US-China trade talks focus on yuan

Currency dispute expected to dominate bilateral trade talks opening in Washington.

    A warm welcome for Wu Yi, right, but tough talks are expected in the day ahead [Reuters]

    In addition the US has accused China of dragging its feet in tackling product piracy, and has launched a case at the World Trade Organisation over the issue.
    The rows have escalated trade tensions between the two economic giants and raised fears of a possible trade war.
    The three-day talks beginning in Washington on Tuesday mark the second session of the Strategic Economic Dialogue which began in Beijing last December.

    "Attempts to politicise trade issues should be resisted"

    Wu Yi,
    Chinese vice premier

    The US delegation includes Henry Paulson, the US treasury secretary as well as Ben Bernanke, the chairman of the federal reserve.
    Wu has brought with her 16 minister-level officials, seen as a sign of the importance Beijing attaches to the talks.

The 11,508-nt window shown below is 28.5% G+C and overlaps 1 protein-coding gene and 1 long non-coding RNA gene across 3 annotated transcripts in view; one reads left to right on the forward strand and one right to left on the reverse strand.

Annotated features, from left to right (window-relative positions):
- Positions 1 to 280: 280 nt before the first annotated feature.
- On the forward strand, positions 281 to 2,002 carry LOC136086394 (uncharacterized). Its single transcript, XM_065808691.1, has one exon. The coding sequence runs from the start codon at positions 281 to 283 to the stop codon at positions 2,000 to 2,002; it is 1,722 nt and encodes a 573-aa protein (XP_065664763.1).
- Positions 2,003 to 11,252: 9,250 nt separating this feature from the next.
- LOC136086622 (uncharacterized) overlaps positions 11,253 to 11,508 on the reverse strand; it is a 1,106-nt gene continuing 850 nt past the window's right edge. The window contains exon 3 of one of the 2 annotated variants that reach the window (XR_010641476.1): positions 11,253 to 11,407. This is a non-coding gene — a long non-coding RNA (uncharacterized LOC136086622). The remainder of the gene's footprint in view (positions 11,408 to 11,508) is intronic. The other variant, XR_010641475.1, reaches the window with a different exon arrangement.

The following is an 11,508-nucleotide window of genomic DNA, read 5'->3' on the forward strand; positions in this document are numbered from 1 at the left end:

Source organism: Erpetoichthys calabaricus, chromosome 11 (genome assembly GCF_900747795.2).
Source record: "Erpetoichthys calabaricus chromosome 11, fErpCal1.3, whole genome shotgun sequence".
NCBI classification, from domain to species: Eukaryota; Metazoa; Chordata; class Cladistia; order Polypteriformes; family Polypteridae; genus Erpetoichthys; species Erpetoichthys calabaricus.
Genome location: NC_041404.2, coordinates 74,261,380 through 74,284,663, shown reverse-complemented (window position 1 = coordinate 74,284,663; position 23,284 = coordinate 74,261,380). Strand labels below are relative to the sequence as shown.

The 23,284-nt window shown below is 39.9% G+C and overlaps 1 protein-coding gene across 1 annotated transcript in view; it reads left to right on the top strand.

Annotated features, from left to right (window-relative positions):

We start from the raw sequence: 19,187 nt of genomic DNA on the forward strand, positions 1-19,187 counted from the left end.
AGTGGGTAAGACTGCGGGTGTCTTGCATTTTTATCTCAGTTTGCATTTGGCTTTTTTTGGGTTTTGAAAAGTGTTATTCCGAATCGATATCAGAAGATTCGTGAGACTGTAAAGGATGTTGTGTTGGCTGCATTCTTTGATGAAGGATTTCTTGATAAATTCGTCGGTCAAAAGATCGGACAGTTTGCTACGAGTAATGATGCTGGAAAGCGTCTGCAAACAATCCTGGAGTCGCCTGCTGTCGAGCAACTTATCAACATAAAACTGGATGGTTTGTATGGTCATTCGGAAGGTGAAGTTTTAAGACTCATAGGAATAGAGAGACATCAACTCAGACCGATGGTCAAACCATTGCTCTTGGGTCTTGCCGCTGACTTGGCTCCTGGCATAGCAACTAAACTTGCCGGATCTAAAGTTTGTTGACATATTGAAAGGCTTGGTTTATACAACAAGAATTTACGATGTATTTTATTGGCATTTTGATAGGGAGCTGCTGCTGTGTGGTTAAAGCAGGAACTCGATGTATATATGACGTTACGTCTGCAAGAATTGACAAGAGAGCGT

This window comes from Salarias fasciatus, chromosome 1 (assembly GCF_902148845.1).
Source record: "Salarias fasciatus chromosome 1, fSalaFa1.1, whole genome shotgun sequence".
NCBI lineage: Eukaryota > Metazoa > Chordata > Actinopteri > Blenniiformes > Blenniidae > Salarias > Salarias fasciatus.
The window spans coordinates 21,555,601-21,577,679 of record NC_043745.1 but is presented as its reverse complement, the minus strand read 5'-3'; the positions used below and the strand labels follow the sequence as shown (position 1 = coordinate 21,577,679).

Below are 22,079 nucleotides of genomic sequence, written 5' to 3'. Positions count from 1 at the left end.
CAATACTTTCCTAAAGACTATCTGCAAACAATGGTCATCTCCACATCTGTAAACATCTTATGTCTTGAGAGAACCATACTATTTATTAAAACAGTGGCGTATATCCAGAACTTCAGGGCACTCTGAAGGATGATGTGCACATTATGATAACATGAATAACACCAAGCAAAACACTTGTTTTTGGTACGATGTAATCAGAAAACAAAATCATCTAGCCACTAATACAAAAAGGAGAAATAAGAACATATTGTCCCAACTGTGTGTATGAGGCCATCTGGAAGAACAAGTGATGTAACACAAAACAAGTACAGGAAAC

Wu's arrival comes amid warnings from both Republican and Democratic members of the US congress that they will push ahead with legislation imposing sanctions on Chinese goods if Beijing refuses to budge on key issues.

    US politicians want China to do more
    to fight piracy [Reuters]

    In a letter from US senators sent to Wu on Friday China was urged to make "meaningful commitments", particularly in allowing the yuan to appreciate.
    "Failure to adequately resolve these short term issues will not only keep our long term objectives out of reach, but also threatens to undermine the relationship between our two countries," the senators warned.
    They also cited lax Chinese enforcement of intellectual property rights, restrictions on US agricultural products and other trade barriers as examples of China's broken promises.
    But Wu, known to be a tough negotiator, is unlikely to give in to the US demands.
    "Attempts to politicise trade issues should be resisted," she said before her trip, accusing some US groups of exaggerating the trade deficit amd advocating "trade protectionism".
    Chinese leaders have said they plan eventually to let the yuan trade freely on world markets; but they say that doing so immediately would cause financial turmoil and damage the Chinese economy.
    On Monday, Beijing widened the yuan trading band to display Chinese flexibility in an apparent bid to placate US concerns ahead of the talks.

    SOURCE: Agencies


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